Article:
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Experts explain possible EPA involvement in El Paso sewage spill into Rio Grande

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The scope of the Environmental Protection Agency inquiry into the monthslong sewage spill in the Rio Grande is still unclear, but the federal agency has plenty of reasons to wade in and ask questions, Texas environmental policy experts said.

Earlier this month, the EPA Region 6 office in Dallas sent a 15-point request for information to El Paso Water asking about the agency’s data, policies and response to a Westside sewage spill. The letter mandated the agency respond within 20 days.

In August, two corroded steel wastewater mains broke, and El Paso Water has since diverted hundreds of millions of gallons of untreated sewage into the Rio Grande riverbed just north of Sunland Park.

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Both state and federal officials were tight-lipped about the letter’s significance and hedged when asked if it meant the EPA was opening its own inquiry at the same time as an ongoing investigation by the Texas Commission on Environmental Quality.

The Clean Water Act passed in 1972 establishes federal rules for keeping rivers, streams and lakes clean. The EPA delegates the main responsibility for enforcing clean water to TCEQ, said David Eaton, a professor at the University of Texas at Austin who studies clean river management on the Rio Grande.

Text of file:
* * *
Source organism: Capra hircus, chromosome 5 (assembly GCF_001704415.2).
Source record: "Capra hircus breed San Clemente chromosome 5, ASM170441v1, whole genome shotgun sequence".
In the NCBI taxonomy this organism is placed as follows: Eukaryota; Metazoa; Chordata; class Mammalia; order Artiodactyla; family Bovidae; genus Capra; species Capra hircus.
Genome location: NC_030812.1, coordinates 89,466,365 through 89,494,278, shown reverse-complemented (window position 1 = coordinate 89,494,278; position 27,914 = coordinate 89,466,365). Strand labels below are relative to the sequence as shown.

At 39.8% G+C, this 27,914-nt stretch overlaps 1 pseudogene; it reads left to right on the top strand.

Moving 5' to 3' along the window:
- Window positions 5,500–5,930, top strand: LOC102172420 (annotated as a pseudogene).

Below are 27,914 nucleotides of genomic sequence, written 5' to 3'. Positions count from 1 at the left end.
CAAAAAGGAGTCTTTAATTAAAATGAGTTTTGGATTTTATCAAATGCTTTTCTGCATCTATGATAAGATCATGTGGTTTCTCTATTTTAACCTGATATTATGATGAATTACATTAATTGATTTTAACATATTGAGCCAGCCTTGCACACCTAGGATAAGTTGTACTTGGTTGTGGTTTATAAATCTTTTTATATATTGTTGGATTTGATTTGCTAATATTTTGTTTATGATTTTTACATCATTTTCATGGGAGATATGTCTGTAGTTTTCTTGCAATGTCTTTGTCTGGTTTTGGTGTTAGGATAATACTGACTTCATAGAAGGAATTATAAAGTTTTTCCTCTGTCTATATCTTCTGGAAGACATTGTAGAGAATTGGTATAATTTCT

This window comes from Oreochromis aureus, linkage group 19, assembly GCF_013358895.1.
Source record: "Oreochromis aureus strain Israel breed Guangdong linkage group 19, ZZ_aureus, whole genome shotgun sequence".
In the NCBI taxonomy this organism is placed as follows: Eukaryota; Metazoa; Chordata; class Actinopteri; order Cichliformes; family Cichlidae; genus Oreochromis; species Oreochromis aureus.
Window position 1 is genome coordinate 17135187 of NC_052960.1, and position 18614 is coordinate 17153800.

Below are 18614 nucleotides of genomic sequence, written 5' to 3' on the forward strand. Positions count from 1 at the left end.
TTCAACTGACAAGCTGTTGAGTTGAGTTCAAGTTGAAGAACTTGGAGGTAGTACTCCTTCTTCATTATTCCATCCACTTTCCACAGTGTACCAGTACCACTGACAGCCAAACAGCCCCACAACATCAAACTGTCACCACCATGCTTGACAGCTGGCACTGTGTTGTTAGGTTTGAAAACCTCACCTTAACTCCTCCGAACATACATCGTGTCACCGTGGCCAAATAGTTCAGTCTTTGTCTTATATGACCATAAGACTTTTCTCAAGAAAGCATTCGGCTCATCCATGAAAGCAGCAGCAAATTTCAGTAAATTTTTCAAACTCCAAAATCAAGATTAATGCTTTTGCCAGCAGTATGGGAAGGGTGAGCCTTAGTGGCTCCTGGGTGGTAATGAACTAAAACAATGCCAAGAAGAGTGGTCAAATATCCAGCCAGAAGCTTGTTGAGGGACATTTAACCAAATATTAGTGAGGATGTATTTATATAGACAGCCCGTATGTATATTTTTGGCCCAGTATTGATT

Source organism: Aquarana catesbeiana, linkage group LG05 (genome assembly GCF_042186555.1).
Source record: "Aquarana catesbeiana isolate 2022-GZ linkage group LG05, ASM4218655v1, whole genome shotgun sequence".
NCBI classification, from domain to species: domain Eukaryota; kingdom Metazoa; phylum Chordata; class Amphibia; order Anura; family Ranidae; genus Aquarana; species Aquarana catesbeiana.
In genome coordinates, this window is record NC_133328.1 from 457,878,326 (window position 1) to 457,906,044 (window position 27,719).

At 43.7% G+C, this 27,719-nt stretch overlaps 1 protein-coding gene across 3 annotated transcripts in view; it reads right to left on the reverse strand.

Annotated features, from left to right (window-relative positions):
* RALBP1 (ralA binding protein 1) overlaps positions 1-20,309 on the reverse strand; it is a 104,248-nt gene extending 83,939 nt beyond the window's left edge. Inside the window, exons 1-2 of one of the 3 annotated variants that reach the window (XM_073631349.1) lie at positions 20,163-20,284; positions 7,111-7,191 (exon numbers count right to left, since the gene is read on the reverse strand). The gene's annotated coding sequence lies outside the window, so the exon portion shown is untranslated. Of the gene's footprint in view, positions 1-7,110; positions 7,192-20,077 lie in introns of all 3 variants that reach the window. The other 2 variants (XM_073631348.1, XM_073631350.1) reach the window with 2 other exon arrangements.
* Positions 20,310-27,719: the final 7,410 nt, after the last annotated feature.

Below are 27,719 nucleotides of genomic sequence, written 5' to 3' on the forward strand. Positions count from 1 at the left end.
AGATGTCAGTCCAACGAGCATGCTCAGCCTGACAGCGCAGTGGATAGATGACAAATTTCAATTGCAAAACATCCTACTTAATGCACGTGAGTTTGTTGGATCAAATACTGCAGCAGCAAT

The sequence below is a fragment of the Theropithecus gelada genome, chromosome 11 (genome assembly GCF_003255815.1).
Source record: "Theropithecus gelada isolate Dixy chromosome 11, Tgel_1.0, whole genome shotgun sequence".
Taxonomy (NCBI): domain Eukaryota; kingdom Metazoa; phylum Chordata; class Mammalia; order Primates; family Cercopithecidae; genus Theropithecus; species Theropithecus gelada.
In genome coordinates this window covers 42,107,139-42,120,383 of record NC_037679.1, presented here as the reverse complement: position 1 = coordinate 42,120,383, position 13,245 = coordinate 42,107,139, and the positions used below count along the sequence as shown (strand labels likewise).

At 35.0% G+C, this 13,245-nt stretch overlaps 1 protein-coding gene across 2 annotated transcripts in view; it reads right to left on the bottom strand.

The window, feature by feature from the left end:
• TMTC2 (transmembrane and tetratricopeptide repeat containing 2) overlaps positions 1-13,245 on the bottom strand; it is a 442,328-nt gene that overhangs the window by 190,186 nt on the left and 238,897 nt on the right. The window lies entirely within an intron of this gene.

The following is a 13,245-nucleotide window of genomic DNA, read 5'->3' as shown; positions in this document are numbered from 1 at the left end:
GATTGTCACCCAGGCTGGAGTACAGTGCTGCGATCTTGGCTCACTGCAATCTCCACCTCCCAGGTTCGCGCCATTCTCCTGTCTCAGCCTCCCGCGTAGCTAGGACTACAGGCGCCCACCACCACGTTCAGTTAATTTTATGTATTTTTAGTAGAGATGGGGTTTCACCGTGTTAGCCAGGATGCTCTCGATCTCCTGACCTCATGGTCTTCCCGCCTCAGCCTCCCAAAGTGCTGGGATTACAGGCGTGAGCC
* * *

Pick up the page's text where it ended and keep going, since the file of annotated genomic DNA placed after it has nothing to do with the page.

David Eaton

“The EPA certainly could, under any circumstance, request information if they feel that there is a violation of the permit program, but TCEQ normally enforces any consequences on institutions that violate their permits,” Eaton said.

Some of the rationales for the federal agency to step in, Eaton said, include the binational importance of the Rio Grande, the spill’s interstate nature as it crosses into New Mexico at certain points, or if the EPA has concerns about the state’s response.

Sheila Olmstead, a UT-Austin professor in resource management, said a similar investigation occurred when she was studying shale gas development in Pennsylvania. Municipal waste plants were treating highly saline water from shale gas developers, she said, and while the state agency was monitoring the situation, the EPA intervened.

Sheila Olmstead

“Federal regulators could think that the state regulatory agency is not acting fast enough, or taking it seriously enough, that would be my best guess,” Olmstead said.

El Paso Water officials said at the time of the main breaks in August there was no other way to alleviate the crisis other than to divert some of the wastewater into the river.

In the four months since, the utility diverted portions of the waste for treatment downstream, and sped up the installation of a replacement fiberglass pipeline.

The replacement is slated to be completed later this month, with diversions to the riverbed ending in January, El Paso Water officials said. The next steps for removing the waste and cleaning the riverbed are set to follow in coming months, they added.

Denise Parra, a spokesperson at El Paso Water, said officials were on track to meet the EPA’s deadline.

“We’ll be able to respond within the given timeframe,” Parra said. “If the EPA requests further information, we’ll work to get the information to them.”

Cover photo: Contractors work to install a new fiberglass pipeline to repair two broken sewage mains in West El Paso. (Danielle Prokop/El Paso Matters)

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Danielle Prokop

Danielle Prokop is a climate change and environment reporter with El Paso Matters. She’s covered climate, local government and community at the Scottsbluff Star-Herald in Nebraska and the Santa Fe New Mexican. She can be reached at dprokop@elpasomatters.org.

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